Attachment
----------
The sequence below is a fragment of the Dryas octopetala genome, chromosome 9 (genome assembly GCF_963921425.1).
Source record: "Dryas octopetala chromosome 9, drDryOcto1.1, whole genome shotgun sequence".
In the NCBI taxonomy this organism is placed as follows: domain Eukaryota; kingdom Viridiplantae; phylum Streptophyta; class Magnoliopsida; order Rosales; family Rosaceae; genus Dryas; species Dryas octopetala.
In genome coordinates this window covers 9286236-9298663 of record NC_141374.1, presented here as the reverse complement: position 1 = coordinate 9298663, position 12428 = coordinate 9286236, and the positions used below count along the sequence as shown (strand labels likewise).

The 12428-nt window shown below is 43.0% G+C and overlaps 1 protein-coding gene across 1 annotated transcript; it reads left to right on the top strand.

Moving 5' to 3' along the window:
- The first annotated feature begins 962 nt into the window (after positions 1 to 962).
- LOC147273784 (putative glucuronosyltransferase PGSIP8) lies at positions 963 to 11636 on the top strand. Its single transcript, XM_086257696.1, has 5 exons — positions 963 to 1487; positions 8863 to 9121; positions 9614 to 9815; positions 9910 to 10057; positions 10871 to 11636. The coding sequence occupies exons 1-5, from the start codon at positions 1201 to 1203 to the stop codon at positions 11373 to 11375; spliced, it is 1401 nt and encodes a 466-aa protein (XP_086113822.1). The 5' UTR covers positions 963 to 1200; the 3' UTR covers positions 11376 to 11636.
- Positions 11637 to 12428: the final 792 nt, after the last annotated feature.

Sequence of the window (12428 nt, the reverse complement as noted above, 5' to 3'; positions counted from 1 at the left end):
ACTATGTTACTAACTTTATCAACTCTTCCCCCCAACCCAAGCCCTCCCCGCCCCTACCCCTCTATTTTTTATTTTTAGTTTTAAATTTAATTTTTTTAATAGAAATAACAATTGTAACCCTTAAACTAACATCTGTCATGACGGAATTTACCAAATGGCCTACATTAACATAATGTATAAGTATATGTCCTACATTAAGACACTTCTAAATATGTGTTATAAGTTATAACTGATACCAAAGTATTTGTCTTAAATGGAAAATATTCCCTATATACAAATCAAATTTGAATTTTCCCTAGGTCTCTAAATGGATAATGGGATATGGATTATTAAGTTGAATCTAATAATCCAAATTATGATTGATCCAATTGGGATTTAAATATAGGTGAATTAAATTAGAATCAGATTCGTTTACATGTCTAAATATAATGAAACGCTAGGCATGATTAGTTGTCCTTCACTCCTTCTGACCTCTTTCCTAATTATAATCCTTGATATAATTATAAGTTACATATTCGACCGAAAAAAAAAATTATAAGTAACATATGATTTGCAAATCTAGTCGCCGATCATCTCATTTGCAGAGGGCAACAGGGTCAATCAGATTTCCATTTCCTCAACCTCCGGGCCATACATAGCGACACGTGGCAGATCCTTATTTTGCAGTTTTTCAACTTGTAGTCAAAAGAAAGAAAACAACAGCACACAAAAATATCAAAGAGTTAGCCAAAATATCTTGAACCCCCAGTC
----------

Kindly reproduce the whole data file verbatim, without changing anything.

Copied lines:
The sequence below is a fragment of the Dryas octopetala genome, chromosome 9 (genome assembly GCF_963921425.1).
Source record: "Dryas octopetala chromosome 9, drDryOcto1.1, whole genome shotgun sequence".
In the NCBI taxonomy this organism is placed as follows: domain Eukaryota; kingdom Viridiplantae; phylum Streptophyta; class Magnoliopsida; order Rosales; family Rosaceae; genus Dryas; species Dryas octopetala.
In genome coordinates this window covers 9286236-9298663 of record NC_141374.1, presented here as the reverse complement: position 1 = coordinate 9298663, position 12428 = coordinate 9286236, and the positions used below count along the sequence as shown (strand labels likewise).

The 12428-nt window shown below is 43.0% G+C and overlaps 1 protein-coding gene across 1 annotated transcript; it reads left to right on the top strand.

Moving 5' to 3' along the window:
- The first annotated feature begins 962 nt into the window (after positions 1 to 962).
- LOC147273784 (putative glucuronosyltransferase PGSIP8) lies at positions 963 to 11636 on the top strand. Its single transcript, XM_086257696.1, has 5 exons — positions 963 to 1487; positions 8863 to 9121; positions 9614 to 9815; positions 9910 to 10057; positions 10871 to 11636. The coding sequence occupies exons 1-5, from the start codon at positions 1201 to 1203 to the stop codon at positions 11373 to 11375; spliced, it is 1401 nt and encodes a 466-aa protein (XP_086113822.1). The 5' UTR covers positions 963 to 1200; the 3' UTR covers positions 11376 to 11636.
- Positions 11637 to 12428: the final 792 nt, after the last annotated feature.

Sequence of the window (12428 nt, the reverse complement as noted above, 5' to 3'; positions counted from 1 at the left end):
ACTATGTTACTAACTTTATCAACTCTTCCCCCCAACCCAAGCCCTCCCCGCCCCTACCCCTCTATTTTTTATTTTTAGTTTTAAATTTAATTTTTTTAATAGAAATAACAATTGTAACCCTTAAACTAACATCTGTCATGACGGAATTTACCAAATGGCCTACATTAACATAATGTATAAGTATATGTCCTACATTAAGACACTTCTAAATATGTGTTATAAGTTATAACTGATACCAAAGTATTTGTCTTAAATGGAAAATATTCCCTATATACAAATCAAATTTGAATTTTCCCTAGGTCTCTAAATGGATAATGGGATATGGATTATTAAGTTGAATCTAATAATCCAAATTATGATTGATCCAATTGGGATTTAAATATAGGTGAATTAAATTAGAATCAGATTCGTTTACATGTCTAAATATAATGAAACGCTAGGCATGATTAGTTGTCCTTCACTCCTTCTGACCTCTTTCCTAATTATAATCCTTGATATAATTATAAGTTACATATTCGACCGAAAAAAAAAATTATAAGTAACATATGATTTGCAAATCTAGTCGCCGATCATCTCATTTGCAGAGGGCAACAGGGTCAATCAGATTTCCATTTCCTCAACCTCCGGGCCATACATAGCGACACGTGGCAGATCCTTATTTTGCAGTTTTTCAACTTGTAGTCAAAAGAAAGAAAACAACAGCACACAAAAATATCAAAGAGTTAGCCAAAATATCTTGAACCCCCAGTC